Fraud (Ponzi Scheme – Counsel)

May a law firm advise a client who may have once committed fraud to continue in his business without it also becoming complicit in the possible fraud or scheme?

A law firm may counsel a client who may have committed fraud to continue in his investment solicitation and promotion without being deemed complicit in the possible fraud or scheme, if it advises its client to affirmatively disclose all of the known and foreseeable risks and honesty respond to all inquiries made by both previous and prospective investors. For the purposes of this discussion, it is assumed that the defendant may have perpetrated a fraud by inducing investors to invest by creating misrepresentations and then perpetuated the fraud by “paying off” previous investors using funds provided by new investors.

The defendant may get charged with fraud as a result of filing for bankruptcy, although not because doing so is unlawful. Though he may not have had subjectively any mens rea to defraud his clients, he or she still may be found to have guilty intent. For this reason, there can be no guarantee that he will escape criminal prosecution. While filing for bankruptcy may lead to both criminal and civil charges against him or her, the payment of a just debt in contemplation of a bankruptcy filing is neither criminal nor fraudulent. However, it likely would be ineffectual, since preferential payments to creditors are voidable and thus could be “clawed back.” This may, nonetheless, be his only option to hope to avoid being charged with fraud in a criminal prosecution.

Obviously, an attorney may not advise his client to solicit new investors merely so he can satisfy his promises to previous investors. An attorney may advise his client, however, that after providing full disclosure (to his prospective investors) of the totality of the concomitant risks implicit in a given investment, and without making any false promises to induce such investors to invest, he may continue to use newly-received capital solely for expenses of the investment venture as long as he does not conceal the origin of the funds, should previous investors inquire.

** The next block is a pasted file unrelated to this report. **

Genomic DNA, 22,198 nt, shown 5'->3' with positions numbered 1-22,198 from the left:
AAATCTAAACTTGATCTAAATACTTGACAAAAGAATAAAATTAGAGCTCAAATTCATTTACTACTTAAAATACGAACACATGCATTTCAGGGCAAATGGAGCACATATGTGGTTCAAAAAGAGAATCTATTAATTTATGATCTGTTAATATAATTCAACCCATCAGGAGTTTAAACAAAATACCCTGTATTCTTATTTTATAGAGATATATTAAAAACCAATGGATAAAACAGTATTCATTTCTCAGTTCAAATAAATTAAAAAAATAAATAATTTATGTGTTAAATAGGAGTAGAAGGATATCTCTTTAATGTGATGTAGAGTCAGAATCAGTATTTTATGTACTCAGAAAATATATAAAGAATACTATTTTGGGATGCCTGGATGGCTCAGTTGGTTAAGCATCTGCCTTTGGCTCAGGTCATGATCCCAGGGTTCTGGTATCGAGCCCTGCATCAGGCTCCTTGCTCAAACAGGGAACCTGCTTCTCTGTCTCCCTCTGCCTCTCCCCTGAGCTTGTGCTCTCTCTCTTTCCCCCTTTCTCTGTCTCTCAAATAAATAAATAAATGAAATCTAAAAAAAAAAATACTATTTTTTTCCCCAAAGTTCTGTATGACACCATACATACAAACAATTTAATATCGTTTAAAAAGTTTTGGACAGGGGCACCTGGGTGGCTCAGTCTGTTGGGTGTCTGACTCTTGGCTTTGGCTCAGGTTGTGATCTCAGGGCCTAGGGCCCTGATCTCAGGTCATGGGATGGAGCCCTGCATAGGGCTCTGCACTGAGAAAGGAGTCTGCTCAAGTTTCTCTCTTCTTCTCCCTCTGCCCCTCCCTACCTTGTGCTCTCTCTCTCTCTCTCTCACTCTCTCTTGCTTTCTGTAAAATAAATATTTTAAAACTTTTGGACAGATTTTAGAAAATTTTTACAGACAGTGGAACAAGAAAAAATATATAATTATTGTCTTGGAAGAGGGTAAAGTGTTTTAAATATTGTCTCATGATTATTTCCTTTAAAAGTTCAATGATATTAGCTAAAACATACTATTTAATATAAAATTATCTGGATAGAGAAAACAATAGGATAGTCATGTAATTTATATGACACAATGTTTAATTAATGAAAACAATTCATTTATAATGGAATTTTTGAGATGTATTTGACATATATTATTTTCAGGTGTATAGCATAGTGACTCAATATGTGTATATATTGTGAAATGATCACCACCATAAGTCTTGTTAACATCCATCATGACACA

If the venture has lost money, he or she would be well advised to disclose such information to prospective new investors. In addition, if the defendant believes the investment embodies characteristics of a Ponzi scheme (or another species of fraud), the defendant should not keep any proceeds for themselves. Rather, he should, “fall on his sword.” By providing full disclosure, the defendant is distinguished from Madoff — who refused to pay back his investors, to tell the truth or to apologize, until it was too late.

In providing full disclosure, the defendant will have a defense against being accused of making misrepresentations to his investors or otherwise defrauding them. Furthermore, if the defendant is found to have made promises and was not merely puffing, hadn’t profited and had instead sacrificed himself for the benefit of the group (as best as he or she could, by sacrificing his own interest for that of his investors), then this is the exact antithesis of Madoff’s approach.